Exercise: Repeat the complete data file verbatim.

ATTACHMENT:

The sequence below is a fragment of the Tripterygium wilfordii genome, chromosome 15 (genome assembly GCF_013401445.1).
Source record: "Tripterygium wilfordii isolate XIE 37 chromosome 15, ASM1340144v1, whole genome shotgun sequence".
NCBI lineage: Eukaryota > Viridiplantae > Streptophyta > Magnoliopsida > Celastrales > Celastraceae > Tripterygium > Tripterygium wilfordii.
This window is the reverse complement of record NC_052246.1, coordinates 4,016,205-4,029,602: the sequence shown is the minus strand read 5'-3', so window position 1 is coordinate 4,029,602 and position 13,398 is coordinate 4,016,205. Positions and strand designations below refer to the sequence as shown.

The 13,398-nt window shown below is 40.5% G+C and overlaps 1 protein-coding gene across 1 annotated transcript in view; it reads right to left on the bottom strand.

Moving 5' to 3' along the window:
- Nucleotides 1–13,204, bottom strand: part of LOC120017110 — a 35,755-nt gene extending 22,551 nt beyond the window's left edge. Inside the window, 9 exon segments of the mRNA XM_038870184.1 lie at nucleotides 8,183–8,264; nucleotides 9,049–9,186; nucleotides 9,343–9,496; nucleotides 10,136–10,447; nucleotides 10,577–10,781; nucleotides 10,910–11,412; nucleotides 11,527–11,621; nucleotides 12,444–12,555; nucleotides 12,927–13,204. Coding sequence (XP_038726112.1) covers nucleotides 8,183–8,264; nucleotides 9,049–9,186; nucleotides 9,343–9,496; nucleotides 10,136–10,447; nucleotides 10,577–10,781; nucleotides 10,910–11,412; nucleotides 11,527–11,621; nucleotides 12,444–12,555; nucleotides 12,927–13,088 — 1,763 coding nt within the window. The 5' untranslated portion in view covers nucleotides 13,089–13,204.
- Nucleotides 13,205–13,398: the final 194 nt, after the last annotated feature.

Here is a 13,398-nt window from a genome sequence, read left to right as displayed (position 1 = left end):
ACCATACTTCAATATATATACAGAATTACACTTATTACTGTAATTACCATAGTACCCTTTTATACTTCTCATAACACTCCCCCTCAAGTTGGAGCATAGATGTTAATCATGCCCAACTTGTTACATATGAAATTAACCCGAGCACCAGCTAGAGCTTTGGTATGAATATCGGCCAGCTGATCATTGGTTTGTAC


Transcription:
The sequence below is a fragment of the Tripterygium wilfordii genome, chromosome 15 (genome assembly GCF_013401445.1).
Source record: "Tripterygium wilfordii isolate XIE 37 chromosome 15, ASM1340144v1, whole genome shotgun sequence".
NCBI lineage: Eukaryota > Viridiplantae > Streptophyta > Magnoliopsida > Celastrales > Celastraceae > Tripterygium > Tripterygium wilfordii.
This window is the reverse complement of record NC_052246.1, coordinates 4,016,205-4,029,602: the sequence shown is the minus strand read 5'-3', so window position 1 is coordinate 4,029,602 and position 13,398 is coordinate 4,016,205. Positions and strand designations below refer to the sequence as shown.

The 13,398-nt window shown below is 40.5% G+C and overlaps 1 protein-coding gene across 1 annotated transcript in view; it reads right to left on the bottom strand.

Moving 5' to 3' along the window:
- Nucleotides 1–13,204, bottom strand: part of LOC120017110 — a 35,755-nt gene extending 22,551 nt beyond the window's left edge. Inside the window, 9 exon segments of the mRNA XM_038870184.1 lie at nucleotides 8,183–8,264; nucleotides 9,049–9,186; nucleotides 9,343–9,496; nucleotides 10,136–10,447; nucleotides 10,577–10,781; nucleotides 10,910–11,412; nucleotides 11,527–11,621; nucleotides 12,444–12,555; nucleotides 12,927–13,204. Coding sequence (XP_038726112.1) covers nucleotides 8,183–8,264; nucleotides 9,049–9,186; nucleotides 9,343–9,496; nucleotides 10,136–10,447; nucleotides 10,577–10,781; nucleotides 10,910–11,412; nucleotides 11,527–11,621; nucleotides 12,444–12,555; nucleotides 12,927–13,088 — 1,763 coding nt within the window. The 5' untranslated portion in view covers nucleotides 13,089–13,204.
- Nucleotides 13,205–13,398: the final 194 nt, after the last annotated feature.

Here is a 13,398-nt window from a genome sequence, read left to right as displayed (position 1 = left end):
ACCATACTTCAATATATATACAGAATTACACTTATTACTGTAATTACCATAGTACCCTTTTATACTTCTCATAACACTCCCCCTCAAGTTGGAGCATAGATGTTAATCATGCCCAACTTGTTACATATGAAATTAACCCGAGCACCAGCTAGAGCTTTGGTATGAATATCGGCCAGCTGATCATTGGTTTGTAC